Your car battery is an essential source of power to your car, and without it, you cannot use the vehicle. One of the biggest challenges with a car battery is when it goes flat.
How do you tell if your battery is flat? There are several tell signs of a flat battery;
- The engine produces a cranky sound when started, which indicates battery struggles.
- It may appear a bit cranky hence check for any signs of scaly build-up or battery leak on the terminals.
- Battery lights on the dashboard may light up, though this doesn’t always indicate a flat battery.
- The car may refuse to start.
The solution to a flat battery is not always getting a replacement. It is best to seek other remedies and only get a replacement if necessary.
What to do in case to suspect a flat battery
- First confirm if it is a flat battery case
Check on other possible issues before you settle on a flat battery. Ensure there is fuel in the tank. If a central lock isn’t functioning, it might be a case of a dead key fob; try using a spare key.
If the ignition doesn’t turn on, check the wheels are not jammed against the curb.
- Jumpstart your car
If you confirm it is likely an issue of a flat battery, the first step is to try jumpstarting your car. If the car won’t jumpstart, it is advisable to seek a professional or the manufacturer’s help.
- What do the experts do?
The first thing the professionals do is to establish why the battery went flat in the first place.
If they find it hard to figure out why the battery died or believe the battery is faulty, the experts go ahead and carry out a battery test.
After testing your car battery, these professionals will also;
- Check on your car’s charging system.
- Establish a fault that could have drained the battery.
- Partial charge the battery or replace it.
Testing the health of your car battery
After the car battery test, you will get a printout of the batteries readings, which are as listed below;
The different results can be:
- Good battery:
The reading is good, meaning the fault does not lie with a battery. In this case, check the car’s charging system to establish why it broke down.
- A bad cell:
Car batteries have several 2V batteries referred to as cells. If there is one not functioning, the entire battery will require replacement.
- Replace battery:
This reading is crystal clear, stating that the battery is no longer helpful and you should look for a replacement.
- Requires charging:
This result indicates that your battery is still in good condition, only requiring a full recharge. At this point, check the charging system to figure out what drained it.
Afterward, jumpstart the car to keep the engine going and then fully recharge the battery.
- Consider replacement:
The battery might have passed the test, but its life is coming to an end, meaning you should consider replacing the battery.
The time limit to replace your battery depends on how often you use your vehicle.
When is it time to replace your car battery?
There is no standard rule about how long a battery should last or when they need replacement. The approximate time a battery lasts is between 5 to 7 years.
However, some batteries fail after 2 to 3 years because of the car’s driving.
As a general rule, if the engine has started trouble before the battery is five years old, then it probably means:
- The car is making a lot of short journeys.
- There may be a vehicle fault that’s draining the battery or affecting the charge.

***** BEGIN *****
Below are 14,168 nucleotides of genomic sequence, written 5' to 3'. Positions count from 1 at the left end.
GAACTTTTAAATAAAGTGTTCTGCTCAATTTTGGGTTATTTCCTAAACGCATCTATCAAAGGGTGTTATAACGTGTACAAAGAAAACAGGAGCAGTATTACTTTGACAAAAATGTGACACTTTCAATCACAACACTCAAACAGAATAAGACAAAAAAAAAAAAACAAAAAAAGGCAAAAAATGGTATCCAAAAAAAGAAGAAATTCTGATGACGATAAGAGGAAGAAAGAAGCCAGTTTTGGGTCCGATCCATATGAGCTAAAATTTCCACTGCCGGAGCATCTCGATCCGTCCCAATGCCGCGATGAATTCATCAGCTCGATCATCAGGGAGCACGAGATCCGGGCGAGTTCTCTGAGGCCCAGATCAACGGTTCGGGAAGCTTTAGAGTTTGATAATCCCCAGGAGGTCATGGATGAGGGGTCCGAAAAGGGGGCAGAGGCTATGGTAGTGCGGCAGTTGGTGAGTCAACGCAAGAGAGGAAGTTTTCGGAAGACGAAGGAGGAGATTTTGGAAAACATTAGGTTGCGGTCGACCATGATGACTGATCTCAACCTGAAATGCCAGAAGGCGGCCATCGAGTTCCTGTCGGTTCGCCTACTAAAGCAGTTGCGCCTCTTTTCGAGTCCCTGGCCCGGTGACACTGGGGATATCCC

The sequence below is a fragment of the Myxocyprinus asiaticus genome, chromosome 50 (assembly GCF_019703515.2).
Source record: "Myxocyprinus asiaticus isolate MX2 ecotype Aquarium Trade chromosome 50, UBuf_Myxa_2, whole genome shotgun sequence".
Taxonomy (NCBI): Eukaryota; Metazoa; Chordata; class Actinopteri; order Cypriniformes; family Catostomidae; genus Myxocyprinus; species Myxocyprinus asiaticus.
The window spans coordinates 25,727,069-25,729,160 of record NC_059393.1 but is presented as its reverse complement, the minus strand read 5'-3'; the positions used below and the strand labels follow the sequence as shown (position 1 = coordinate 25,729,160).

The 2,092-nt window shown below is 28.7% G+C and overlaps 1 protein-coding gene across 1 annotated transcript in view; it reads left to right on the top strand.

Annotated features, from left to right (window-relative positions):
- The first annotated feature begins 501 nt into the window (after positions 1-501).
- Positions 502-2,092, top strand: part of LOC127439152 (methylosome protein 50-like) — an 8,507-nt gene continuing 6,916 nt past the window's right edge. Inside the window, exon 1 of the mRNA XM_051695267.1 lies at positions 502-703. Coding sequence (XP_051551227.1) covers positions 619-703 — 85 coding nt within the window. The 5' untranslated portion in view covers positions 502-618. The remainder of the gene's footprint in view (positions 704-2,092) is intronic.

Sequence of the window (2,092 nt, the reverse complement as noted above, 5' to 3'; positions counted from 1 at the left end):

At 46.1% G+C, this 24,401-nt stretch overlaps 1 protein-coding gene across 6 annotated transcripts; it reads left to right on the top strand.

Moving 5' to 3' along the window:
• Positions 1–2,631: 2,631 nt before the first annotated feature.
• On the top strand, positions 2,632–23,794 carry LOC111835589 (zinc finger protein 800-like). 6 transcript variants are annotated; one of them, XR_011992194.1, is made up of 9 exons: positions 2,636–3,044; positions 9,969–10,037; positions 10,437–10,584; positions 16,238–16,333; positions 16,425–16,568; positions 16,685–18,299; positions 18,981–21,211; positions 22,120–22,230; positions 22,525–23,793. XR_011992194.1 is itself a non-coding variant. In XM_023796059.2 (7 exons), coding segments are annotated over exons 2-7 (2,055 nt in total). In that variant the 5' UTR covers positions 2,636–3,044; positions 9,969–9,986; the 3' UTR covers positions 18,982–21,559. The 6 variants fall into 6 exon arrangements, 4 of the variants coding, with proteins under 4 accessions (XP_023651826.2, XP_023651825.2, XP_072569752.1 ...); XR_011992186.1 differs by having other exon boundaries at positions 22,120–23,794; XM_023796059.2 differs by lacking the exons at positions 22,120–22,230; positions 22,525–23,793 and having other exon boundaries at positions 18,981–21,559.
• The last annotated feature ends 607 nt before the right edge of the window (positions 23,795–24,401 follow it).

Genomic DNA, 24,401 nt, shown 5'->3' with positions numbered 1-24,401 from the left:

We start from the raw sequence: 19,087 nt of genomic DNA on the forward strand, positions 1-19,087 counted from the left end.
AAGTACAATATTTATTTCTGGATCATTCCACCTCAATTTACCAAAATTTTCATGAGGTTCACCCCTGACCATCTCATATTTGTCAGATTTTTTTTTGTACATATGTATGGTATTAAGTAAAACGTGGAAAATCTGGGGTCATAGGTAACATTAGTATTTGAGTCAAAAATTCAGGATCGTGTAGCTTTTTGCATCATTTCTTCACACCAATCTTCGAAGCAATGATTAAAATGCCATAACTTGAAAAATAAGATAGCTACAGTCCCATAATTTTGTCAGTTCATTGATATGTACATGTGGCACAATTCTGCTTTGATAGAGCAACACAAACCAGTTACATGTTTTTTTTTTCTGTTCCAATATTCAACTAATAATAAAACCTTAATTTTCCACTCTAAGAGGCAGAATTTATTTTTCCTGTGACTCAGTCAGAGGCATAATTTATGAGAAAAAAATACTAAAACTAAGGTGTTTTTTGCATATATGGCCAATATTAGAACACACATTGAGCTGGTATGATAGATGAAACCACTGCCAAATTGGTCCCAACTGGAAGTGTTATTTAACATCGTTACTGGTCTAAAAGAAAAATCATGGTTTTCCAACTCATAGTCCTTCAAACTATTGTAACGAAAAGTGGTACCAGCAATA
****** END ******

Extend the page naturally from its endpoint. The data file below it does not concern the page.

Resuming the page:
- The battery isn’t getting a full charge.
On the other hand, if the engine has trouble starting after the battery is five years old, then it could be that the battery’s exhausted and needs replacement.
Why do car batteries go flat?
The most common reason car batteries fail is that they do not get a chance to recharge fully.
Not giving the battery enough time to charge fully can halve the battery’s life. Taking this risk will cost you money and also cause your car to break down.
Nonetheless, improper recharge is not the only reason that causes a flat battery. Other common reasons for this problem include;
- Leaving the lights on.
- The car has been dormant for some time.
- A problem with a car’s charging system.
- A faulty component in the vehicle.
- The battery is faulty.
- Excessive vibration from the engine.
- Extreme temperatures; explaining why most cars won’t start during winter.
Another common problem comes with modern cars, which have several power-hungry electronics than older cars.
For instance, the infotainment systems, seat heaters, USB plugs, built-in sat navs strain the battery.
How to maintain a healthy car battery
There are several ways you can avoid dealing with a flat battery and keep it serving you for longer.
Going for regular drives
Driving for at least 30 minutes or more will help the battery recharge.
Purchase an intelligent charger
If you do not frequently drive your vehicle, you can have the intelligent charger connected most of the time to minimize the possibility of damaging the battery.
Use a solar charger
A solar charger will not charge a flat battery though it will keep the battery charge if you do not use the car as much.
Turn off all the electricals
Any electrical like the heaters, stereo, windscreen wipers ensure they are all off when you park or start the car. Only to have them on when necessary to prevent battery strain.
Dip the clutch
Dipping the clutch as you start the vehicle helps to take some load off the battery and the starter, thus preventing any form of damage.
A flat battery is one of the common reasons why most vehicles break down. With the tips provided in the article, you can prevent a flat battery and, consequently, a breakdown.
Follow the steps provided to restore your vehicle and return to the road in case of a breakdown.